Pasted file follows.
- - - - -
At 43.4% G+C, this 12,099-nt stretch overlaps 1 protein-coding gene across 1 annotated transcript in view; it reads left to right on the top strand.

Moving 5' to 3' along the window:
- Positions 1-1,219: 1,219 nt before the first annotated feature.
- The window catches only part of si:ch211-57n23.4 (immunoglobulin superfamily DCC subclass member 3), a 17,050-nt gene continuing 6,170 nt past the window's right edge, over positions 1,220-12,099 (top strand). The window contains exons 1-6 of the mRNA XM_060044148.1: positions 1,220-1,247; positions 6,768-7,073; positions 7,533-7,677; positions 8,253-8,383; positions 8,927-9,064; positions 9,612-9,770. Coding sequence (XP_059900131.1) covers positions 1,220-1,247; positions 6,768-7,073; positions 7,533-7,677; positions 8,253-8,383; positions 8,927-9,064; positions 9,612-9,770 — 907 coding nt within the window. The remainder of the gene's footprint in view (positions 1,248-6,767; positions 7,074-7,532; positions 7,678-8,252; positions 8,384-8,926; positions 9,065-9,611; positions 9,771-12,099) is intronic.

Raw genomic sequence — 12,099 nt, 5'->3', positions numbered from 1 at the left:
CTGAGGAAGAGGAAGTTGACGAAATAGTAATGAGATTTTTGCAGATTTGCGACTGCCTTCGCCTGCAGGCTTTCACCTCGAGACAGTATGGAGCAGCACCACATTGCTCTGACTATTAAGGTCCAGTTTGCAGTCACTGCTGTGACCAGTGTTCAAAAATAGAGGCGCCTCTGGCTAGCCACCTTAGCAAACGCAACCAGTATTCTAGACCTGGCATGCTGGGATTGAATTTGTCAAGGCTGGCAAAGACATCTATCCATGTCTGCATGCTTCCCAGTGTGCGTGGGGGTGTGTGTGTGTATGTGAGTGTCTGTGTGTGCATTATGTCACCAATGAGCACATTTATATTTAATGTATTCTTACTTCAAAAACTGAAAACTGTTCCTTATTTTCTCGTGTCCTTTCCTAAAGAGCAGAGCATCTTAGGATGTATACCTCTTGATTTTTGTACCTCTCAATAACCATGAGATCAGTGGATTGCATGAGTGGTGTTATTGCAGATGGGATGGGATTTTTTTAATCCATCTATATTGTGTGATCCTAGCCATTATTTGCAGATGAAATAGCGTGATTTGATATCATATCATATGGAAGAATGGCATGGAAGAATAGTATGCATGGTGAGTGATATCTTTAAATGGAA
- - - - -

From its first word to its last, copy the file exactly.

At 43.4% G+C, this 12,099-nt stretch overlaps 1 protein-coding gene across 1 annotated transcript in view; it reads left to right on the top strand.

Moving 5' to 3' along the window:
- Positions 1-1,219: 1,219 nt before the first annotated feature.
- The window catches only part of si:ch211-57n23.4 (immunoglobulin superfamily DCC subclass member 3), a 17,050-nt gene continuing 6,170 nt past the window's right edge, over positions 1,220-12,099 (top strand). The window contains exons 1-6 of the mRNA XM_060044148.1: positions 1,220-1,247; positions 6,768-7,073; positions 7,533-7,677; positions 8,253-8,383; positions 8,927-9,064; positions 9,612-9,770. Coding sequence (XP_059900131.1) covers positions 1,220-1,247; positions 6,768-7,073; positions 7,533-7,677; positions 8,253-8,383; positions 8,927-9,064; positions 9,612-9,770 — 907 coding nt within the window. The remainder of the gene's footprint in view (positions 1,248-6,767; positions 7,074-7,532; positions 7,678-8,252; positions 8,384-8,926; positions 9,065-9,611; positions 9,771-12,099) is intronic.

Raw genomic sequence — 12,099 nt, 5'->3', positions numbered from 1 at the left:
CTGAGGAAGAGGAAGTTGACGAAATAGTAATGAGATTTTTGCAGATTTGCGACTGCCTTCGCCTGCAGGCTTTCACCTCGAGACAGTATGGAGCAGCACCACATTGCTCTGACTATTAAGGTCCAGTTTGCAGTCACTGCTGTGACCAGTGTTCAAAAATAGAGGCGCCTCTGGCTAGCCACCTTAGCAAACGCAACCAGTATTCTAGACCTGGCATGCTGGGATTGAATTTGTCAAGGCTGGCAAAGACATCTATCCATGTCTGCATGCTTCCCAGTGTGCGTGGGGGTGTGTGTGTGTATGTGAGTGTCTGTGTGTGCATTATGTCACCAATGAGCACATTTATATTTAATGTATTCTTACTTCAAAAACTGAAAACTGTTCCTTATTTTCTCGTGTCCTTTCCTAAAGAGCAGAGCATCTTAGGATGTATACCTCTTGATTTTTGTACCTCTCAATAACCATGAGATCAGTGGATTGCATGAGTGGTGTTATTGCAGATGGGATGGGATTTTTTTAATCCATCTATATTGTGTGATCCTAGCCATTATTTGCAGATGAAATAGCGTGATTTGATATCATATCATATGGAAGAATGGCATGGAAGAATAGTATGCATGGTGAGTGATATCTTTAAATGGAA